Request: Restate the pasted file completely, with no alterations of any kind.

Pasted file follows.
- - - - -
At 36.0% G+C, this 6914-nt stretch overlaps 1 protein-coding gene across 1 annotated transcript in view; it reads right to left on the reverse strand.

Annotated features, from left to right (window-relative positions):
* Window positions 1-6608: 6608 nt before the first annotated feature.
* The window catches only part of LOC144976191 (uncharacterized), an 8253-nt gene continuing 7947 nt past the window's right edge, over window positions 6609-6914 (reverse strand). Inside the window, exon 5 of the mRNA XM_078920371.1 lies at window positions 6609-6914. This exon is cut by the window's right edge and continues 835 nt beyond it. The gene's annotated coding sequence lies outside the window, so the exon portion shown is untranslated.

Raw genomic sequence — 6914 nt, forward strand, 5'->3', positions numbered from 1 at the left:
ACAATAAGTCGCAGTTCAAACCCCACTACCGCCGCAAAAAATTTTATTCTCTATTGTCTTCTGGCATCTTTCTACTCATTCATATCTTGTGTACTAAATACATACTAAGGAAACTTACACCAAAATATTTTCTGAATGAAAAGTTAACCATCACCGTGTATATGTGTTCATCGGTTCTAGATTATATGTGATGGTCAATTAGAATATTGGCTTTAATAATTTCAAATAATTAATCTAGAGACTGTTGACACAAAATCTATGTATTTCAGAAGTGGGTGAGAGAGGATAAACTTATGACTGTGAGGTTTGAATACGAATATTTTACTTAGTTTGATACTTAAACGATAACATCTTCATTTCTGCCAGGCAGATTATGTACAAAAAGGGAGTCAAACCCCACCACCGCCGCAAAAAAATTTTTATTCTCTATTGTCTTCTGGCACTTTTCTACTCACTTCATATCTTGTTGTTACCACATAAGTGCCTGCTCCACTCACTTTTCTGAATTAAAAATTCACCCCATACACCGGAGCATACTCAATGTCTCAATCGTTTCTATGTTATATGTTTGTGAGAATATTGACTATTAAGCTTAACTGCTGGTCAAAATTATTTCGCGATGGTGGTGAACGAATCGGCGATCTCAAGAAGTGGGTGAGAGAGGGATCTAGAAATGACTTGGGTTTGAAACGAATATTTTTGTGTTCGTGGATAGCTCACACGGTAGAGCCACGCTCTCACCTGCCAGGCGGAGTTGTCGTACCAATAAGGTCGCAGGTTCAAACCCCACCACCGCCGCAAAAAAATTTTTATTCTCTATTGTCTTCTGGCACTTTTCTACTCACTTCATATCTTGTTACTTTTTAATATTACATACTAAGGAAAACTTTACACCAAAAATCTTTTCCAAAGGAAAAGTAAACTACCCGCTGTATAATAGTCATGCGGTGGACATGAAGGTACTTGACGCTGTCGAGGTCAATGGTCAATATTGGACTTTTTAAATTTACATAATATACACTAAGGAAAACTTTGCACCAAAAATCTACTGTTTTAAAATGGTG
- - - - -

At 36.0% G+C, this 6914-nt stretch overlaps 1 protein-coding gene across 1 annotated transcript in view; it reads right to left on the reverse strand.

Annotated features, from left to right (window-relative positions):
* Window positions 1-6608: 6608 nt before the first annotated feature.
* The window catches only part of LOC144976191 (uncharacterized), an 8253-nt gene continuing 7947 nt past the window's right edge, over window positions 6609-6914 (reverse strand). Inside the window, exon 5 of the mRNA XM_078920371.1 lies at window positions 6609-6914. This exon is cut by the window's right edge and continues 835 nt beyond it. The gene's annotated coding sequence lies outside the window, so the exon portion shown is untranslated.

Raw genomic sequence — 6914 nt, forward strand, 5'->3', positions numbered from 1 at the left:
ACAATAAGTCGCAGTTCAAACCCCACTACCGCCGCAAAAAATTTTATTCTCTATTGTCTTCTGGCATCTTTCTACTCATTCATATCTTGTGTACTAAATACATACTAAGGAAACTTACACCAAAATATTTTCTGAATGAAAAGTTAACCATCACCGTGTATATGTGTTCATCGGTTCTAGATTATATGTGATGGTCAATTAGAATATTGGCTTTAATAATTTCAAATAATTAATCTAGAGACTGTTGACACAAAATCTATGTATTTCAGAAGTGGGTGAGAGAGGATAAACTTATGACTGTGAGGTTTGAATACGAATATTTTACTTAGTTTGATACTTAAACGATAACATCTTCATTTCTGCCAGGCAGATTATGTACAAAAAGGGAGTCAAACCCCACCACCGCCGCAAAAAAATTTTTATTCTCTATTGTCTTCTGGCACTTTTCTACTCACTTCATATCTTGTTGTTACCACATAAGTGCCTGCTCCACTCACTTTTCTGAATTAAAAATTCACCCCATACACCGGAGCATACTCAATGTCTCAATCGTTTCTATGTTATATGTTTGTGAGAATATTGACTATTAAGCTTAACTGCTGGTCAAAATTATTTCGCGATGGTGGTGAACGAATCGGCGATCTCAAGAAGTGGGTGAGAGAGGGATCTAGAAATGACTTGGGTTTGAAACGAATATTTTTGTGTTCGTGGATAGCTCACACGGTAGAGCCACGCTCTCACCTGCCAGGCGGAGTTGTCGTACCAATAAGGTCGCAGGTTCAAACCCCACCACCGCCGCAAAAAAATTTTTATTCTCTATTGTCTTCTGGCACTTTTCTACTCACTTCATATCTTGTTACTTTTTAATATTACATACTAAGGAAAACTTTACACCAAAAATCTTTTCCAAAGGAAAAGTAAACTACCCGCTGTATAATAGTCATGCGGTGGACATGAAGGTACTTGACGCTGTCGAGGTCAATGGTCAATATTGGACTTTTTAAATTTACATAATATACACTAAGGAAAACTTTGCACCAAAAATCTACTGTTTTAAAATGGTG